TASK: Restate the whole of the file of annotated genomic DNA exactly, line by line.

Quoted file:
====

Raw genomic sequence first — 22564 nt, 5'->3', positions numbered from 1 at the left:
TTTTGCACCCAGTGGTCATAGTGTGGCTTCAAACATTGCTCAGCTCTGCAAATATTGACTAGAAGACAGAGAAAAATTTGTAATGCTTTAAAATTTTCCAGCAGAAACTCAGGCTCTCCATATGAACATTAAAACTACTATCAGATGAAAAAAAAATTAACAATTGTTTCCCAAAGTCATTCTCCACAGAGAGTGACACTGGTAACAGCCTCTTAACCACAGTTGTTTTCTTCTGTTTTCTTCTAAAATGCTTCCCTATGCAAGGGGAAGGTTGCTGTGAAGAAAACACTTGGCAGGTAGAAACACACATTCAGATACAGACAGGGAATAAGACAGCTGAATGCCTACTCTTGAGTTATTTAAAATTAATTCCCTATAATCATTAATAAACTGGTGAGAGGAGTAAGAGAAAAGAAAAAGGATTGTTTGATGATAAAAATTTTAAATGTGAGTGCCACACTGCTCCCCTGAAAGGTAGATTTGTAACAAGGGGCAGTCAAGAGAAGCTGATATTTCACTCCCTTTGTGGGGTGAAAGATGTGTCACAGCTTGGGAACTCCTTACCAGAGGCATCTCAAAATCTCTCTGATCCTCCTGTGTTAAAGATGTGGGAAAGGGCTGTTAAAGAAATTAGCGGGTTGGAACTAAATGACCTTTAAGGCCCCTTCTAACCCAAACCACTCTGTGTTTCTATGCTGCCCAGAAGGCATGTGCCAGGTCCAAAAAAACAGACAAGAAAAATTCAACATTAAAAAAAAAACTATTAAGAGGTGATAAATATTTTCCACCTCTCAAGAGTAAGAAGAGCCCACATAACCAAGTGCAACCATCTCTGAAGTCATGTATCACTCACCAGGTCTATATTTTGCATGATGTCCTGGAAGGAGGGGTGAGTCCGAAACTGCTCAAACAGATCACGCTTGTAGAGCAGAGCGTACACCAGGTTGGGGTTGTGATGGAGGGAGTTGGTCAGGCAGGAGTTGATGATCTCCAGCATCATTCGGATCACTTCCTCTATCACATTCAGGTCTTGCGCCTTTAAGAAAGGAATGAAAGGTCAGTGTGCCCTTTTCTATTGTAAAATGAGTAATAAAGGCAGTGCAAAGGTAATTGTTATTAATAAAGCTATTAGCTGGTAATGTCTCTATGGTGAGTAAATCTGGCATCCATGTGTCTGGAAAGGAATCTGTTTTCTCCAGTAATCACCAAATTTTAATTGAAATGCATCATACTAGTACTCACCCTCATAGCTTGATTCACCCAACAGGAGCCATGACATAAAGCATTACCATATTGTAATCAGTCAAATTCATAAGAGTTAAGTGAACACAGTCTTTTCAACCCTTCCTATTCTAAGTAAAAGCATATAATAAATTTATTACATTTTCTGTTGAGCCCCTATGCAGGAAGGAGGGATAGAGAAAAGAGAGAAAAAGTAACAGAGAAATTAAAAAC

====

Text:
Raw genomic sequence first — 22564 nt, 5'->3', positions numbered from 1 at the left:
TTTTGCACCCAGTGGTCATAGTGTGGCTTCAAACATTGCTCAGCTCTGCAAATATTGACTAGAAGACAGAGAAAAATTTGTAATGCTTTAAAATTTTCCAGCAGAAACTCAGGCTCTCCATATGAACATTAAAACTACTATCAGATGAAAAAAAAATTAACAATTGTTTCCCAAAGTCATTCTCCACAGAGAGTGACACTGGTAACAGCCTCTTAACCACAGTTGTTTTCTTCTGTTTTCTTCTAAAATGCTTCCCTATGCAAGGGGAAGGTTGCTGTGAAGAAAACACTTGGCAGGTAGAAACACACATTCAGATACAGACAGGGAATAAGACAGCTGAATGCCTACTCTTGAGTTATTTAAAATTAATTCCCTATAATCATTAATAAACTGGTGAGAGGAGTAAGAGAAAAGAAAAAGGATTGTTTGATGATAAAAATTTTAAATGTGAGTGCCACACTGCTCCCCTGAAAGGTAGATTTGTAACAAGGGGCAGTCAAGAGAAGCTGATATTTCACTCCCTTTGTGGGGTGAAAGATGTGTCACAGCTTGGGAACTCCTTACCAGAGGCATCTCAAAATCTCTCTGATCCTCCTGTGTTAAAGATGTGGGAAAGGGCTGTTAAAGAAATTAGCGGGTTGGAACTAAATGACCTTTAAGGCCCCTTCTAACCCAAACCACTCTGTGTTTCTATGCTGCCCAGAAGGCATGTGCCAGGTCCAAAAAAACAGACAAGAAAAATTCAACATTAAAAAAAAAACTATTAAGAGGTGATAAATATTTTCCACCTCTCAAGAGTAAGAAGAGCCCACATAACCAAGTGCAACCATCTCTGAAGTCATGTATCACTCACCAGGTCTATATTTTGCATGATGTCCTGGAAGGAGGGGTGAGTCCGAAACTGCTCAAACAGATCACGCTTGTAGAGCAGAGCGTACACCAGGTTGGGGTTGTGATGGAGGGAGTTGGTCAGGCAGGAGTTGATGATCTCCAGCATCATTCGGATCACTTCCTCTATCACATTCAGGTCTTGCGCCTTTAAGAAAGGAATGAAAGGTCAGTGTGCCCTTTTCTATTGTAAAATGAGTAATAAAGGCAGTGCAAAGGTAATTGTTATTAATAAAGCTATTAGCTGGTAATGTCTCTATGGTGAGTAAATCTGGCATCCATGTGTCTGGAAAGGAATCTGTTTTCTCCAGTAATCACCAAATTTTAATTGAAATGCATCATACTAGTACTCACCCTCATAGCTTGATTCACCCAACAGGAGCCATGACATAAAGCATTACCATATTGTAATCAGTCAAATTCATAAGAGTTAAGTGAACACAGTCTTTTCAACCCTTCCTATTCTAAGTAAAAGCATATAATAAATTTATTACATTTTCTGTTGAGCCCCTATGCAGGAAGGAGGGATAGAGAAAAGAGAGAAAAAGTAACAGAGAAATTAAAAAC